nep-agr New Economics Papers
on Agricultural Economics
Issue of 2008‒05‒05
five papers chosen by
Angelo Zago
University of Verona

  1. The Impacts of Atlantic Bonito Rush and the Avian Influenza on Meat Products in Turkey By Saghaian, Sayed; Ozertan, Gokhan; Spaulding, Aslihan
  2. Forest-Mill Integration: A Transaction Costs Perspective By Kurt Niquidet; Glen O'Kelly
  3. The Contingent Valuation Method: Retrospect and Prospect By Clive L. Spash
  4. Ecosystems Services Valuation By Clive L. Spash
  5. Consumer Preferences and Demand Systems By William A. Barnett; Apostolos Serletis

  1. By: Saghaian, Sayed; Ozertan, Gokhan; Spaulding, Aslihan
    Abstract: The Atlantic bonito rush experienced in Turkey in the Fall of 2005 coincides with the avian influenza food scare that happened exactly at the same time-period in the country. In this research using time-series techniques, we investigate how the food scare and the excess fish caught jointly influence the demand for meat products in Turkey.
    JEL: D12 C22 Q10
    Date: 2008–02
  2. By: Kurt Niquidet; Glen O'Kelly
    Abstract: In Canada, where public ownership of forestland is prevalent, a central decision facing policy makers is how to allocate timber resources to private forest companies. Debates tend to focus around what proportion of the annual harvest should be devoted to markets opposed to long-term contracts. To give a guide to policy makers, we surveyed forest firms from New Zealand and Sweden where this decision is based purely on a commercial basis. On average, mills source fifty percent of their fibre from the market. However, using a fractional logit model, we test whether theories from transaction cost economics influence this decision. Results are consistent with transaction cost economics; firms decrease the proportion of fibre sourced from a market with increasing fibre specificity, capital intensity, and uncertainty.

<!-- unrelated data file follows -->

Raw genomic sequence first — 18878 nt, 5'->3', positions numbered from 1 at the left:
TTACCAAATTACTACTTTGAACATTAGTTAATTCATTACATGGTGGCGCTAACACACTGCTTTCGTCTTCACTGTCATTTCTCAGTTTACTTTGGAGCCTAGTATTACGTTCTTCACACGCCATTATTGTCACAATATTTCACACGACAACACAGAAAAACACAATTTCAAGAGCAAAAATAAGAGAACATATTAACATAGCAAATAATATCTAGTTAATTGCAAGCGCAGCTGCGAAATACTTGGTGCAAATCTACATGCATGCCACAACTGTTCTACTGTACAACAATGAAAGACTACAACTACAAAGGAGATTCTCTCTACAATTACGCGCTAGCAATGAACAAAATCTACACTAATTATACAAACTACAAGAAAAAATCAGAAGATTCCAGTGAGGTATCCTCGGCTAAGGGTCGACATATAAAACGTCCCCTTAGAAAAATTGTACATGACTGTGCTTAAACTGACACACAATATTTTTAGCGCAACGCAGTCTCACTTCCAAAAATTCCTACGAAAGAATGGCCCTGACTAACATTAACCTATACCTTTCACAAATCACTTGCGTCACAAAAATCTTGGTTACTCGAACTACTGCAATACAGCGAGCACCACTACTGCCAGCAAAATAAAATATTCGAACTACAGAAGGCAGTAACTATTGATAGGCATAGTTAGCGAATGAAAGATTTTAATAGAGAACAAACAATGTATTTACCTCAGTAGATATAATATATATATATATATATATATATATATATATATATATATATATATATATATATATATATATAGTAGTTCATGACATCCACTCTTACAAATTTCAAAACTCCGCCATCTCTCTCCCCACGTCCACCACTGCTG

Keywords: transaction costs, forest tenure, vertical integration
    JEL: D23 K23 L22 L73
    Date: 2008–04
  3. By: Clive L. Spash (CSIRO Sustainable Ecosystems, Australia)
    Abstract: This paper explores the contingent valuation method for environmental valuation. Issues are raised over the validity of the approach as a method of assessing the underlying preferences of individuals. An alternative interpretation is given to the method as a means of exploring underlying motivation in a rich vein of social psychological research.
    Keywords: stated preferences, environmental values, social psychology
    JEL: B4 D46 D11 D6 Q26
    Date: 2008–04
  4. By: Clive L. Spash (CSIRO Sustainable Ecosystems, Australia)
    Abstract: Ecosystems are being characterised as goods and services to allow their valuation in monetary terms. This follows an orthodox economic approach to environmental values, but is also being undertaken by ecologists and conservation biologist. There appears a lack of clarity and debate as to the model of human behaviour, specific values and decision process being adopted. Arguments for ecosystems service valuation are critically appraised and the case for a model leading to value pluralism is presented. The outcome is to identify the need for value articulating processes which involve open deliberative judgment. In discussion of human motivations and judgement I make specific appeal to the works of philosopher Alan Holland.
    Keywords: stated preferences, environmental values, judgment
    JEL: A13 D46 D6 D78 Q26 Q2
    Date: 2008–04
  5. By: William A. Barnett; Apostolos Serletis
    Abstract: This paper is an up-to-date survey of the state-of-the art in consumer demand modelling. We review and evaluate advances in a number of related areas, including different approaches to empirical demand analysis, such as the differential approach, the locally flexible functional forms approach, the semi-nonparametric approach, and a nonparametric approach. We also address estimation issues, including sampling theoretic and Bayesian estimation methods, and discuss the limitations of the currently common approaches. We also highlight the challenge inherent in achieving economic regularity, for consistency with the assumptions of the underlying neoclassical economic theory, as well as econometric regularity, when variables are nonstationary.
    JEL: D12 E21
    Date: 2008–01–29

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